The SED for the SN 2018zd progenitor candidate resulting from pre-explosion HST and Spitzer archival data (Methods; black solid circles). For comparison we show model SEDs from BPASS v2.251 for SAGB stars (in the initial mass range Minit = 6 − 8 M with bolometric luminosities L ≈ 105L in the last model timestep; navy curves) and RSG stars at Minit = 8 M (purple curves) and Minit = 15 M (orange curves), at metallicities Z = 0.02 (solar; short-dashed line) and Z = 0.01 (subsolar; long-dashed line). The SEDs of the BPASS models are extrapolated into the mid-infrared via MARCS79 model stellar atmospheres of similar temperatures as the last BPASS model timesteps, deriving synthetic photometry from those atmosphere models using the bandpass throughputs provided in the Spitzer IRAC and MIPS Instrument Handbooks. Also shown for comparison are the SEDs for the SAGB candidate MSX SMC 055 (assuming Galactic foreground extinction and adjusted to a Small Magellanic Cloud distance modulus of μ = 18.90 mag from the Extragalactic Distance Database80; red open pentagons52) and for the progenitor of the low-luminosity Type II-P SN 2005cs (assuming the total reddening from the two studies53,54 and adjusted to a recent accurate distance for M5181; blue open squares53, green open diamonds54). The luminosity of the HST ACS/WFC F814W detection of the SN 2018zd progenitor candidate lies between MSX SMC 055 and the SN 2005cs progenitor.

Extended Data Fig. 3 Multiband light curve of SN 2018zd.

a, Multiband light curve of SN 2018zd focusing on the early rise. A quadratic function \({F}_{1}{(t-{t}_{0})}^{2}\) is fitted to the unfiltered optical Itagaki and the first three Noguchi points to estimate an explosion epoch t0 = MJD 58178.4 ± 0.1 (Supplementary Information). The observed flash-spectroscopy epochs (Extended Data Fig. 4) are marked by the vertical dashed lines. Note the sharper rise in the Swift UVW2 than in the V and unfiltered photometry during the flash-spectroscopy epochs. b, Multiband light curve of SN 2018zd up to the 56Co decay tail. The data gap is due to the Sun constraint. Error bars denote 1σ uncertainties and are sometimes smaller than the marker size. The light-curve shape resembles that of a typical Type II-P SN. Comparing the luminosity on the tail to that of SN 1987A82, we estimate a 56Ni mass of (8.6 ± 0.5) × 10−3 M at the assumed luminosity distance of 9.6 Mpc.

Extended Data Fig. 4 Optical spectral time series of SN 2018zd.

The flash features (for example, He ii, C iii, and C iv) persist up to > 8.8 d and disappear before 16.8 d. Then the broad Balmer-series P Cygni lines appear, typical of the photospheric phase of a Type II-P SN. After ~ 200 d, the nebular emission lines (for example, Hα, [Ca ii], and [Ni ii]) dominate over the relatively flat continuum.

Extended Data Fig. 5 Expansion velocities as a function of time.

Comparison of the unnormalised (a, b, c) and normalized (to day 50; d, e, f) Hα, Hβ, and Fe iiλ5169 expansion velocities of SN 2018zd (Supplementary Information) with a Type II SN sample83 (transparent lines), including archetypal SN 1999em, along with low-luminosity SN 2005cs84, early-flash SN 2013fs21, and low-luminosity and early-flash SN 2016bkv77,85. Error bars denote 1σ uncertainties and are sometimes smaller than the marker size. Note the pronounced early Hα and Hβ rises and the relatively flat velocity evolution (up to ~ 30 d) of SN 2018zd, indicating shock propagation inside the dense, optically-thick CSM.

Extended Data Fig. 6 MESA+STELLA progenitor and degenerate light-curve models.

a, b, Ejecta mass Mej and explosion energy \({E}_{\exp }\) inferred from Eq. (1) (Methods) as a function of progenitor radius R consistent with the bolometric light curve of SN 2018zd at the assumed luminosity distance of 9.6 ± 1.0 Mpc, along with the properties of the three degenerate explosion models. The blue and red shaded regions show explosion parameters expected for ECSNe6,7,10 and typical of Fe CCSNe86, respectively. c, d, Three degenerate MESA+STELLA explosion models providing good fits to the light curve and velocities inferred from the Fe iiλ5169 line during the plateau phase. Models are labelled by \({\rm{M}}[{M}_{{\rm{ej}},\odot }]\_{\rm{R}}[{R}_{\odot }]\_{\rm{E}}[{E}_{\exp ,51}]\). Error bars denote 1σ uncertainties. Note the observed early-time excess luminosity and suppressed velocity of SN 2018zd. This light-curve degeneracy highlights the inability to distinguish ECSNe from Fe CCSNe solely based on their light curves, suggesting that many ECSNe might have been overlooked owing to the lack of additional observations. e, f, Same as panels (c, d), but adding a dense wind profile (\({\dot{M}}_{{\rm{wind}}}=0.01\ {{\rm{M}}}_{\odot }\) yr−1, vwind = 20 km s−1, and twind = 10 yr) to the three degenerate MESA models before handoff to STELLA. g, Comparison of the UV-colour models with the same wind CSM parameters as in panels (e, f). Error bars denote 1σ uncertainties. All three models with the same wind CSM parameters are able to reproduce the early-time luminosity excess and blueward UV-colour evolution almost identically, suggesting the insensitivity of a particular model choice. Despite a possible artificial velocity kink when the Fe line-forming region transitions from the CSM to the stellar ejecta, the velocity evolution with the early suppression is also reproduced.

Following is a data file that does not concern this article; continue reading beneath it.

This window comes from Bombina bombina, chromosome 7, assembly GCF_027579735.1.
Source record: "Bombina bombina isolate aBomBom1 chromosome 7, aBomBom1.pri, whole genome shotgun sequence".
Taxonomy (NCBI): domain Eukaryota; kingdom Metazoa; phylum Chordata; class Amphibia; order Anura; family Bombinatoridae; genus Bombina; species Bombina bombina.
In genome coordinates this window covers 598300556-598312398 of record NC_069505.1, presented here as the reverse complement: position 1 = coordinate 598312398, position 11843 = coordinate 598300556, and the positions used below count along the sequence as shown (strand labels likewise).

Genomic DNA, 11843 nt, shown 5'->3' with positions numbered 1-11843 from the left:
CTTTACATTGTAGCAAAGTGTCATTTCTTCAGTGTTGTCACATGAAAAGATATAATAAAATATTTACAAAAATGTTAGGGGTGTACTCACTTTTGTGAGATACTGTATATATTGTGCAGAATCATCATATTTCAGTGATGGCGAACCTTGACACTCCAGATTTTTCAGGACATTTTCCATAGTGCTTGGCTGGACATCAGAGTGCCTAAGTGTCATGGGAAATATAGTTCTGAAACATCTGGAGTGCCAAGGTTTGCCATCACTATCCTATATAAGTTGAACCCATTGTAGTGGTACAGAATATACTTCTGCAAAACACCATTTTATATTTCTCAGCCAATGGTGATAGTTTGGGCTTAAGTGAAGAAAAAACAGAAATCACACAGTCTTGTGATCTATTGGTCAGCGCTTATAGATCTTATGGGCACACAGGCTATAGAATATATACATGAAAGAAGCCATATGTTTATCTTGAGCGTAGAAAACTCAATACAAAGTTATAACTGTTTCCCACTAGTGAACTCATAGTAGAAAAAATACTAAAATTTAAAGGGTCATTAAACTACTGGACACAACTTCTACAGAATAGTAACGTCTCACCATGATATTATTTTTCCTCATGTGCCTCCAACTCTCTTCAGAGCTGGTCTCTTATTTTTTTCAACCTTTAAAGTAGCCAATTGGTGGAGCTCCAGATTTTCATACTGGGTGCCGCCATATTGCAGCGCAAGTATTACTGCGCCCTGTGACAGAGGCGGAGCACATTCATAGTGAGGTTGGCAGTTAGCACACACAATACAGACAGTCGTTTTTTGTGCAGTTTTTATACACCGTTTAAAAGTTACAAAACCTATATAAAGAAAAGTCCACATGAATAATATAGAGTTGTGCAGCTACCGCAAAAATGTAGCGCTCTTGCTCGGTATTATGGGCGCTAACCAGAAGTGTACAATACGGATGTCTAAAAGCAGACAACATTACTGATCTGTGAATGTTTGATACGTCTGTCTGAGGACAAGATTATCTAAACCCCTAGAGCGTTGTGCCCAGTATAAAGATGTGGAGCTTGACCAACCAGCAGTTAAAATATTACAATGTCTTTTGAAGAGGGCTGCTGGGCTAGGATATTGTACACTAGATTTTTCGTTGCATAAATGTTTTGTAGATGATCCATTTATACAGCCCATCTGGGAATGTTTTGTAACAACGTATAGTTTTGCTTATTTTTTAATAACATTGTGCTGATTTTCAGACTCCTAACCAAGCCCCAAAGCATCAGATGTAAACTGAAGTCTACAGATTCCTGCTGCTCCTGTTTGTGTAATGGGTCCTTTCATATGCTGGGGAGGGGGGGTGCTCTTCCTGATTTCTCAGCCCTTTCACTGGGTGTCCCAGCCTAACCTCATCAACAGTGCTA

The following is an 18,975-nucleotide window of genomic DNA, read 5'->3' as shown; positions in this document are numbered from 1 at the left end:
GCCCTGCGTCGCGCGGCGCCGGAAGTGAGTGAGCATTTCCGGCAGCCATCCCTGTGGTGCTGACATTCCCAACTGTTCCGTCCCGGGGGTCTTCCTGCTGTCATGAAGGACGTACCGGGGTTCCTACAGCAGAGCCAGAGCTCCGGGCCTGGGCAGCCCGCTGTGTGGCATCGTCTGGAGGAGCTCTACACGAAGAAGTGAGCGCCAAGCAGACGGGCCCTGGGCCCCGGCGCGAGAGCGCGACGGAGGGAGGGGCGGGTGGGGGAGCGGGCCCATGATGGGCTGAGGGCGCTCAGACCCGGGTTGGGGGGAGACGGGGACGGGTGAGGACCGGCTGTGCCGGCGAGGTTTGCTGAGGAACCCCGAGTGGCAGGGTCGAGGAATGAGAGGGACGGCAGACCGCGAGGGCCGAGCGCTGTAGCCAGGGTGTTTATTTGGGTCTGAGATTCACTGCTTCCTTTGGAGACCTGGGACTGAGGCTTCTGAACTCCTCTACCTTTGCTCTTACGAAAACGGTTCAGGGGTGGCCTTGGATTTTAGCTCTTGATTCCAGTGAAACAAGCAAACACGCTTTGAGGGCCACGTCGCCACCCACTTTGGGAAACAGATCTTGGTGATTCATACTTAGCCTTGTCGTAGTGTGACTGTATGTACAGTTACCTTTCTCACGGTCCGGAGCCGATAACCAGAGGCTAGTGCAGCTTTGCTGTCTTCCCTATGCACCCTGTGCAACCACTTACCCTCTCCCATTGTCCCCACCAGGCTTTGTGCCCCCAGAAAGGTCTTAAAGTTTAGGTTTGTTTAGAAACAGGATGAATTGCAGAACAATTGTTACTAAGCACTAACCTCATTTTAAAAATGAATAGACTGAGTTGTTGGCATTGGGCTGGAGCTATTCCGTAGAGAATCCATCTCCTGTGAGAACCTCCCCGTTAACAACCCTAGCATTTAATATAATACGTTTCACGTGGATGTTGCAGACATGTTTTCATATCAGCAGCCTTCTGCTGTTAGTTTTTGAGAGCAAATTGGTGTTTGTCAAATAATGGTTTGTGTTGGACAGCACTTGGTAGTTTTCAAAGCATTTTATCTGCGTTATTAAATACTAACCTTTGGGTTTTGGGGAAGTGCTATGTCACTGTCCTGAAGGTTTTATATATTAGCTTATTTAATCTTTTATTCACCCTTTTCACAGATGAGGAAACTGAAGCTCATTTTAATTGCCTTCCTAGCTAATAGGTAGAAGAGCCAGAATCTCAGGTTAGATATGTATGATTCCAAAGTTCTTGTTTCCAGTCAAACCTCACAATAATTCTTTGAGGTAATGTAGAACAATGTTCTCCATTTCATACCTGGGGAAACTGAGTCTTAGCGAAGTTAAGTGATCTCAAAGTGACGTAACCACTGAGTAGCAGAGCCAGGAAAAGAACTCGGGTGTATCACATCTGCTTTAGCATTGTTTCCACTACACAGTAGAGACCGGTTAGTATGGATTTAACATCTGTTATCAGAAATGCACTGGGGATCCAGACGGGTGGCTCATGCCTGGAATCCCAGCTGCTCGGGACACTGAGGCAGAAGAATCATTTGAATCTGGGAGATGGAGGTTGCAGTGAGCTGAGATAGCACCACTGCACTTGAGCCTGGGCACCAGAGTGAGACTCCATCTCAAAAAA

Extended Data Fig. 7 ECSN candidate checklist.

Check marks, check+question marks, and cross marks (respectively) indicate observations consistent, perhaps consistent, and inconsistent with theoretical expectations. Dashed lines indicate the lack of observational constraints, and lone question marks indicate unknowns (Supplementary Information). For SN 2018zd, we identify a faint progenitor candidate that may be consistent with an SAGB star (Extended Data Figs. 1 & 2), and the explosion energy is consistent within the light-curve degeneracy (Extended Data Fig. 6).

Extended Data Fig. 8 ECSN rate estimators.

Comparison of the ECSN rate estimates: ‘SAGB’ is the SAGB mass window from stellar evolutionary calculations at solar metallicity5; ‘IIn’ is the observed Type IIn SN rate from a volume-limited (≤60 Mpc) sample75; ‘IIn-P+2018zd’ is a rough lower limit of the Type IIn-P SN rate within 60 Mpc combined with SN 2018zd (Methods); ‘ILRT’ is a rough estimate from ILRTs within 30 Mpc87; ‘NS’ is an estimated rate from the bimodality in the neutron star mass distribution31 assuming that the low-mass and high-mass peaks originate from ECSNe and Fe CCSNe, respectively; and ‘86Kr’ is an upper limit from the ECSN nucleosynthesis calculation76 assuming that ECSNe are the dominant production source of 86Kr. The conversion between the fraction of all CCSNe and the SAGB mass window is performed assuming the Salpeter initial mass function with lower and upper CCSN mass limits of 7.5 M and 120 M (respectively) and maximum and minimum SAGB masses of 9.25 M and 9.25 M − ΔMSAGB (respectively) at solar metallicity5. The grey vertical dotted line is where the minimum SAGB mass equals the assumed lower CCSN mass limit of 7.5 M. The grey shaded region shows a rough ECSN rate constraint by the IIn-P+2018zd lower limit and the nucleosynthesis upper limit.

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Supplementary Information

Supplementary Methods, Discussion, References and Figs. 1 and 2.

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Hiramatsu, D., Howell, D.A., Van Dyk, S.D. et al. The electron-capture origin of supernova 2018zd. Nat Astron 5, 903–910 (2021).